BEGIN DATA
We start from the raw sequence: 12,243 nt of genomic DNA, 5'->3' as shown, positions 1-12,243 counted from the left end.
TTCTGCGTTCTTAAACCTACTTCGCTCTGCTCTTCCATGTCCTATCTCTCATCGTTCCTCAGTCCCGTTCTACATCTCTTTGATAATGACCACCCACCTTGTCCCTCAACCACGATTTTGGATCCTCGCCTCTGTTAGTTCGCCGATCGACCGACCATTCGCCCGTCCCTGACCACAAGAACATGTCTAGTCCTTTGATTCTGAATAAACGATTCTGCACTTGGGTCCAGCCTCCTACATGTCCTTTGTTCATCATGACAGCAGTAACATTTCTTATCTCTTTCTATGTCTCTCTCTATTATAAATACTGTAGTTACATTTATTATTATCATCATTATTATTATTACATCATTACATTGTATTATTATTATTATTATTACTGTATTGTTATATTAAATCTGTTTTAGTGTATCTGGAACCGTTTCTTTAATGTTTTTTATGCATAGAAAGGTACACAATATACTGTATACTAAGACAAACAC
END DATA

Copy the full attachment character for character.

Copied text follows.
We start from the raw sequence: 12,243 nt of genomic DNA, 5'->3' as shown, positions 1-12,243 counted from the left end.
TTCTGCGTTCTTAAACCTACTTCGCTCTGCTCTTCCATGTCCTATCTCTCATCGTTCCTCAGTCCCGTTCTACATCTCTTTGATAATGACCACCCACCTTGTCCCTCAACCACGATTTTGGATCCTCGCCTCTGTTAGTTCGCCGATCGACCGACCATTCGCCCGTCCCTGACCACAAGAACATGTCTAGTCCTTTGATTCTGAATAAACGATTCTGCACTTGGGTCCAGCCTCCTACATGTCCTTTGTTCATCATGACAGCAGTAACATTTCTTATCTCTTTCTATGTCTCTCTCTATTATAAATACTGTAGTTACATTTATTATTATCATCATTATTATTATTACATCATTACATTGTATTATTATTATTATTATTACTGTATTGTTATATTAAATCTGTTTTAGTGTATCTGGAACCGTTTCTTTAATGTTTTTTATGCATAGAAAGGTACACAATATACTGTATACTAAGACAAACAC